Empirical Legal Studies Cluster

The cluster Empirical Legal Studies (ELS) conducts empirical studies that focus on the operations of the legal system in a broad sense: civil, administrative as well as criminal justice. Research topics of relevance within this cluster are for instance divorce law and practice; the role of administrative bodies in decision making in criminal matters; the use of written documents, image and sound in legal cases; victims’ roles and wishes regarding legal processes; and mediation.

Theoretical perspectives

Relevant theories in this cluster are: the theory of Procedural Justice, theoretical notions regarding the respective roles of the legislator, the judiciary and the administrative bodies (Trias Politica), recent changes in the relative importance of these roles, and the consequences thereof for principles of fair trial, the quality of decisions in the legal system, theories on human rights and on the role of the victim (Restorative Justice).

Research focus and methods

The cluster is narrowly related to, and actively seeks cooperation with, the legal field: police, (defense) lawyers, the prosecution service, the probation service, judiciary, administrative bodies, etcetera. Cluster members also collaborate with a national steering group, composed of members of the judiciary and scholars from several national universities, that aims to stimulate empirical legal research in the Netherlands. Studies in this cluster are by their very nature multidisciplinary. Research methods are both qualitative and quantitative, and the cluster aims to conduct experimental and quantitative approaches are not neglected.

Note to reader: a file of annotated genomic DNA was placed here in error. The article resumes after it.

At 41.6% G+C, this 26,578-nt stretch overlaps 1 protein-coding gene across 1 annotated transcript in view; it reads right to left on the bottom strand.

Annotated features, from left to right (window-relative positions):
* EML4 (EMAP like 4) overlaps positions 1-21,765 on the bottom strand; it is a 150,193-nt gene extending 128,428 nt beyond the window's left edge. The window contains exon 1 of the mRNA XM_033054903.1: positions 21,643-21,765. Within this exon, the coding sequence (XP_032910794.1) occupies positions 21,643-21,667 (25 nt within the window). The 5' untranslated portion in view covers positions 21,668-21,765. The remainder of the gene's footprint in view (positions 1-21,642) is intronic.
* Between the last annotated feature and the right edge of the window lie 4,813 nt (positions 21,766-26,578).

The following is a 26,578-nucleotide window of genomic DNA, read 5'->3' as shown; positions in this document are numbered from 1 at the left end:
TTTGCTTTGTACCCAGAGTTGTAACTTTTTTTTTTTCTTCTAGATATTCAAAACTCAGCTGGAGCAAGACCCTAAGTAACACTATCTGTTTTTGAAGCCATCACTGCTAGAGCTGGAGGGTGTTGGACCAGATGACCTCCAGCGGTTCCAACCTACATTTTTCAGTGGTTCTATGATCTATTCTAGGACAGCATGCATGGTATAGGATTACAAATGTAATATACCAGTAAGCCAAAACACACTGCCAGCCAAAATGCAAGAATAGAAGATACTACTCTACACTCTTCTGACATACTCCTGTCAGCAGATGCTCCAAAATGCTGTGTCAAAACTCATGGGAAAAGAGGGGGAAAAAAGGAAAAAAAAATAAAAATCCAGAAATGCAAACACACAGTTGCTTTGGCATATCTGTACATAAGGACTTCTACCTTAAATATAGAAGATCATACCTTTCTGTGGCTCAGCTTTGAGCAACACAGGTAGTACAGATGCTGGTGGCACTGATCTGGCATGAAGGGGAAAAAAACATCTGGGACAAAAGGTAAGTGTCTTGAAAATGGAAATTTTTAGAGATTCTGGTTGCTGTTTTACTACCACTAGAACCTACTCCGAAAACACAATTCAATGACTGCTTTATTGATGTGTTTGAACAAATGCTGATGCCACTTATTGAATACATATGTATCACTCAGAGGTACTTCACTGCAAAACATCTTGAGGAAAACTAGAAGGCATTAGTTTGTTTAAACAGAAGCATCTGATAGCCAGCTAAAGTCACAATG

Cluster members

  • Marijke Malsch (coordinator)
  • Nieke Elbers
  • Henk Elffers
  • Robin Kranendonk
  • Peter van der Laan
  • Marigo Teeuwen


Michael Tonry (University of Minnesota)
Arno Akkermans (VU University Amsterdam)

(Inter)national collaborations

Cluster members collaborate with:
Leiden University (prof. Jan de Keijser)
La Trobe University (prof. Patrick Keyzer)
University of Melbourne (prof. Ian Freckelton)
VU University Amsterdam (dr. Sonja Meijer)

Decreasing role of the judiciary: is replacing the judge possible and desirable?

Judges are increasingly often replaced by other bodies. Less serious criminal cases are dealt with by the police, the public prosecutor or...
Read more

Added value of palm prints for investigating crimes

Palm marks provide more information about the crime than finger marks or DNA according to research from NSCR and VU Amsterdam. Palm...
Read more
Visit news archive